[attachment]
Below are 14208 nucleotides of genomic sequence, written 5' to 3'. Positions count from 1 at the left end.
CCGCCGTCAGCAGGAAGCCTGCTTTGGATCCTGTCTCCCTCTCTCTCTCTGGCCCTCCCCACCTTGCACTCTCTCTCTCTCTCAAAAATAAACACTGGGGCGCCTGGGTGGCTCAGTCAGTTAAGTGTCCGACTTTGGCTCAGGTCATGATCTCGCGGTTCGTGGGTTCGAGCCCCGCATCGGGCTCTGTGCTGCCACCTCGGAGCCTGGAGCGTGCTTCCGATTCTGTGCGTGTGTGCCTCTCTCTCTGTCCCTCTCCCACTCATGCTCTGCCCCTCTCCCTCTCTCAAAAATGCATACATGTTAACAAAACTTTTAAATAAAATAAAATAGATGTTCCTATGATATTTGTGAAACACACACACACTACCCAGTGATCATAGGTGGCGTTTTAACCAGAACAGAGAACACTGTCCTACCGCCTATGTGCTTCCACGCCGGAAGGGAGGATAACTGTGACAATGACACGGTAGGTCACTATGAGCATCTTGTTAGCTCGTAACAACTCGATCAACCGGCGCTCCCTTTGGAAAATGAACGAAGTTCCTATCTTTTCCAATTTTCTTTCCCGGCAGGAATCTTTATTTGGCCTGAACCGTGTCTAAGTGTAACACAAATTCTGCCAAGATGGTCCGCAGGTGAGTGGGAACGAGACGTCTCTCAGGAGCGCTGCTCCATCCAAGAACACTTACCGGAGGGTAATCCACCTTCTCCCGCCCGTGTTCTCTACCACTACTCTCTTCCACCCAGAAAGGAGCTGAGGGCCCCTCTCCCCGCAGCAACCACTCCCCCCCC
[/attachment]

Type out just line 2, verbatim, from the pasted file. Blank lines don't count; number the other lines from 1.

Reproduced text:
CCGCCGTCAGCAGGAAGCCTGCTTTGGATCCTGTCTCCCTCTCTCTCTCTGGCCCTCCCCACCTTGCACTCTCTCTCTCTCTCAAAAATAAACACTGGGGCGCCTGGGTGGCTCAGTCAGTTAAGTGTCCGACTTTGGCTCAGGTCATGATCTCGCGGTTCGTGGGTTCGAGCCCCGCATCGGGCTCTGTGCTGCCACCTCGGAGCCTGGAGCGTGCTTCCGATTCTGTGCGTGTGTGCCTCTCTCTCTGTCCCTCTCCCACTCATGCTCTGCCCCTCTCCCTCTCTCAAAAATGCATACATGTTAACAAAACTTTTAAATAAAATAAAATAGATGTTCCTATGATATTTGTGAAACACACACACACTACCCAGTGATCATAGGTGGCGTTTTAACCAGAACAGAGAACACTGTCCTACCGCCTATGTGCTTCCACGCCGGAAGGGAGGATAACTGTGACAATGACACGGTAGGTCACTATGAGCATCTTGTTAGCTCGTAACAACTCGATCAACCGGCGCTCCCTTTGGAAAATGAACGAAGTTCCTATCTTTTCCAATTTTCTTTCCCGGCAGGAATCTTTATTTGGCCTGAACCGTGTCTAAGTGTAACACAAATTCTGCCAAGATGGTCCGCAGGTGAGTGGGAACGAGACGTCTCTCAGGAGCGCTGCTCCATCCAAGAACACTTACCGGAGGGTAATCCACCTTCTCCCGCCCGTGTTCTCTACCACTACTCTCTTCCACCCAGAAAGGAGCTGAGGGCCCCTCTCCCCGCAGCAACCACTCCCCCCCC